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Don’t Waste Durham highlights proposed disposable bag fee, environmental injustice of waste management

Local nonprofit Don’t Waste Durham and the Duke Environmental Law and Policy Clinic discussed research about their single-use bag fee proposal and a Durham litter survey in a Wednesday event at the Durham Bottling Co. The proposal would implement a 10 cent fee on paper and plastic bags in hopes of reducing disposable bag usage. 

The talk, titled, “The True Cost of Single-Use Bags in Durham,” started with a presentation from Crystal Dreisbach, founder and CEO of Don’t Waste Durham. Dreisbach highlighted takeaways about disposable bags from research conducted with the Environmental Law and Policy Clinic over the past two years. A white paper on Don’t Waste Durham’s website writes that single-use bags contribute to “litter on streets and in waterways, clog storm drains, take up limited landfill space and wreak havoc on recycling infrastructure.”

In particular, Dresibach noted that toxins from single-use bags are increasing in Durham. She pointed to Jordan Lake, a main drinking water reservoir for South Durham. 

“[Jordan Lake] has off the charts single-use plastic filaments which come from the breakdown of single-use plastic bags,” Dreisbach said. “The longer we wait to do something, the higher these plastic filaments go up.”  

Dreisbach further stated that single-use bags have been linked to environmental justice and racial equity issues. She said that around 400 cities have placed regulations on single-use bags and that bag fees have proven effective in reducing disposable bag usage. 

Next, Isabel Bukovnik, a third-year graduate student at the Nicholas School of the Environment, discussed her work on the Environmental Law and Policy Clinic’s first-ever Durham litter survey.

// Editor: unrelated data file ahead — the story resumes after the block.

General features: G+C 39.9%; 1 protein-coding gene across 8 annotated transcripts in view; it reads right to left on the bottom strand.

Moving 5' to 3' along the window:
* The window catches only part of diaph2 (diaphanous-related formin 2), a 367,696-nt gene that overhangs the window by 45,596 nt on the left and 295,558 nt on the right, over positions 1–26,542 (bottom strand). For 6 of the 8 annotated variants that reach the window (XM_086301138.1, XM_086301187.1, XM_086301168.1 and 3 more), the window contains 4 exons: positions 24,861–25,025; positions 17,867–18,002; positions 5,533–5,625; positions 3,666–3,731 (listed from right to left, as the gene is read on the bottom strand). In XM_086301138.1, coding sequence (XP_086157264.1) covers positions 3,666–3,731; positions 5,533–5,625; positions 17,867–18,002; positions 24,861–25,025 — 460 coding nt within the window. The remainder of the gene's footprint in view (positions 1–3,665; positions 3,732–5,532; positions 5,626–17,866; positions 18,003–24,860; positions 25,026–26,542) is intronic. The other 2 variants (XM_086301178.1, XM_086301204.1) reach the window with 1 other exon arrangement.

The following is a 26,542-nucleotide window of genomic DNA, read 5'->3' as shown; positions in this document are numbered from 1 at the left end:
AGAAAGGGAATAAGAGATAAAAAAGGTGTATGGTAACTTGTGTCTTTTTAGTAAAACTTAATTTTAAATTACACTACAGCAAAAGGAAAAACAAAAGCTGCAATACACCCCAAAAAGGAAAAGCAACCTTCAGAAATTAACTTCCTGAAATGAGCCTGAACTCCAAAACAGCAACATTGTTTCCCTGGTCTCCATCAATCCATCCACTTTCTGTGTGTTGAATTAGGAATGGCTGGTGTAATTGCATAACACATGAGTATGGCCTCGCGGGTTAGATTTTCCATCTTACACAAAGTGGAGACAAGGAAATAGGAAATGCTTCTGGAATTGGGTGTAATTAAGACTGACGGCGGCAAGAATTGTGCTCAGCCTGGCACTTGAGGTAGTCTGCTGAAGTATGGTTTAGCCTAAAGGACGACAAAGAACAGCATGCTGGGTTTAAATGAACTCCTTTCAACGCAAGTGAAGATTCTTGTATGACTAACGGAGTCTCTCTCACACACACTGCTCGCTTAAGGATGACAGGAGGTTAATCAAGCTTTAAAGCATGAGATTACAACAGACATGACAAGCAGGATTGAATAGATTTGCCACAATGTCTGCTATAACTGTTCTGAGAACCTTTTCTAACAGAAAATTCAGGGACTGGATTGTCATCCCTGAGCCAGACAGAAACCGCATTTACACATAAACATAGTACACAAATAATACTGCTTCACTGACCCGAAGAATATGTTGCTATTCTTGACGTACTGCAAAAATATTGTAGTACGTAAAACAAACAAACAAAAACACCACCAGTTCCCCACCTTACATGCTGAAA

Bukovnik first gave background on past work Don’t Waste Durham and the clinic have achieved together. Don’t Waste Durham became a client of the clinic in January 2019. In July 2019, the partnership proposed the bag fee ordinance to Durham’s Environmental Affairs Board. 

“[The board was] very supportive of the fee, but one of the things they suggested was we take a closer look into the equity issues that might be present with a fee on single-use bags,” Bukovnik said. 

Bukovnik then discussed how plastic waste is handled in Durham. She said that Durham generates 344,000 tons of waste per year, 620 tons of which is plastic bags. This waste is placed in a landfill in Sampson County and disproportionately affects people of color, according to Bukovnik.

“If you zoom in on the area directly around the landfill, the people that are experiencing these truckloads everyday, the smells, the litter that blows off of the landfill, the buzzards that are constantly circling over them, nine out of 10 of those people are people of color,” Bukovnik said. 

Hoping to dig deeper into exploring these patterns of environmental injustice, the clinic developed the Durham Litter Map project, the first-ever litter survey of Durham. The project sent out volunteers to Durham and had them map the streets of Durham based on litter density. They rated the streets on a scale from one to four, one being no litter and four being “so much litter that it would require an intervention and special equipment to come clean that up,” according to Bukovnik. Volunteers then input these numbers in an app that color-codes a map of Durham’s streets based on their litter density score. 

The project is ongoing and has mapped 3,800 of Durham’s 5,000 street segments. So far, this initial data has indicated a strong positive correlation between historically redlined districts and litter density. 

Prior studies done by the clinic have indicated that much of this litter is plastic. According to Nancy Lauer, staff scientist at the Environmental Law and Policy Clinic, up to 70% of what Don’t Waste Durham and the clinic picked up during cleanups are plastics. 

“The burden of litter in our community is not shared equally. Certain areas experience much heavier litter than other areas. When we look at where those areas that experience litter are situated, we find a direct correlation with historical discriminatory housing practices,” Bukovnik said. “Litter and waste disposal is an equity issue and should be treated as an equity issue.”


Ayra Charania

Ayra Charania is a Trinity sophomore and a senior editor of The Chronicle's 118th volume.

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